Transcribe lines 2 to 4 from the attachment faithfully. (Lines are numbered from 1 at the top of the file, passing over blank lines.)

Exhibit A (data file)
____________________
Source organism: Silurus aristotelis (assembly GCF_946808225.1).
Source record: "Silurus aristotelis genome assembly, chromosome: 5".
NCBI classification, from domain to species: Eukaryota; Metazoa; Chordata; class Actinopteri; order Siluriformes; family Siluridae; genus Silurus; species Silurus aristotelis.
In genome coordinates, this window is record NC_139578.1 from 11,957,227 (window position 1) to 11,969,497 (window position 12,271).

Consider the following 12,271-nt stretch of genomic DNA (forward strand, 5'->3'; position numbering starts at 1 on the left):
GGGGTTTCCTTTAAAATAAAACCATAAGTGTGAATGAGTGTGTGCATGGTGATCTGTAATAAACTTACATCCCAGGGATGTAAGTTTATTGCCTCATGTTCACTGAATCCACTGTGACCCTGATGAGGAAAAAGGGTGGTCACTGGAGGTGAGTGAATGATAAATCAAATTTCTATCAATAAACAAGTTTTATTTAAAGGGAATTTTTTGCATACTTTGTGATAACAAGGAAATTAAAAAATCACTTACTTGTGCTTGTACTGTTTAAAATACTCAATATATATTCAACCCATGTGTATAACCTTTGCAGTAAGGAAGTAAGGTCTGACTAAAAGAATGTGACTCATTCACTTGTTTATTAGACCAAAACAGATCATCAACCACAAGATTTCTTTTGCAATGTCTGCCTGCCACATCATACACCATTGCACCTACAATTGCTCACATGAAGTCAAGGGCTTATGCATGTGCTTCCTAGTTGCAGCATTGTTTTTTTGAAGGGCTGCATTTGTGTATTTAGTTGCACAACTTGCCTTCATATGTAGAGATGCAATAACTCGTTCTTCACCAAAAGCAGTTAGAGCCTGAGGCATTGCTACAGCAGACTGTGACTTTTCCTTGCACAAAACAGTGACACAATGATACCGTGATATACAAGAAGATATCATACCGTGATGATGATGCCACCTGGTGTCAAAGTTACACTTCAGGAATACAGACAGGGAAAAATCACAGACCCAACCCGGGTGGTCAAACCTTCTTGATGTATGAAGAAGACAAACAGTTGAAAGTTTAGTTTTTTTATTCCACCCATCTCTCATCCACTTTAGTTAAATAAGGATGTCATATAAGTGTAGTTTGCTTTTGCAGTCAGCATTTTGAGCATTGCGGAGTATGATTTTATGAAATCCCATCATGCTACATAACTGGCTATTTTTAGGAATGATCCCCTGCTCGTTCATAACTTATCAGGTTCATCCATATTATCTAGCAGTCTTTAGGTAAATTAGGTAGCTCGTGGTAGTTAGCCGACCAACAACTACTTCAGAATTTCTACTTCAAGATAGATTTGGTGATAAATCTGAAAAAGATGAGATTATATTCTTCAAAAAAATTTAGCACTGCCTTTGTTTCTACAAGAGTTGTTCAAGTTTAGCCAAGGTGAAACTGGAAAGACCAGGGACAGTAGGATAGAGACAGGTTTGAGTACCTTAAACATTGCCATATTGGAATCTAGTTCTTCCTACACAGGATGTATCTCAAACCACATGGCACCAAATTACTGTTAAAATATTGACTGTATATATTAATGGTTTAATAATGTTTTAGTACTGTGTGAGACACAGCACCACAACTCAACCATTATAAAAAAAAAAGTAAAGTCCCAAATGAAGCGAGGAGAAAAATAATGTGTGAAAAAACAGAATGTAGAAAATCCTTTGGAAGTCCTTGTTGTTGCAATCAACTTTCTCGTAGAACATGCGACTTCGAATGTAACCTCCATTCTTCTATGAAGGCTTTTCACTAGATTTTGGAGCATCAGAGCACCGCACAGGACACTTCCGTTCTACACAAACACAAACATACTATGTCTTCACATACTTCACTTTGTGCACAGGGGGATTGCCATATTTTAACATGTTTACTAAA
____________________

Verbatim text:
Source record: "Silurus aristotelis genome assembly, chromosome: 5".
NCBI classification, from domain to species: Eukaryota; Metazoa; Chordata; class Actinopteri; order Siluriformes; family Siluridae; genus Silurus; species Silurus aristotelis.
In genome coordinates, this window is record NC_139578.1 from 11,957,227 (window position 1) to 11,969,497 (window position 12,271).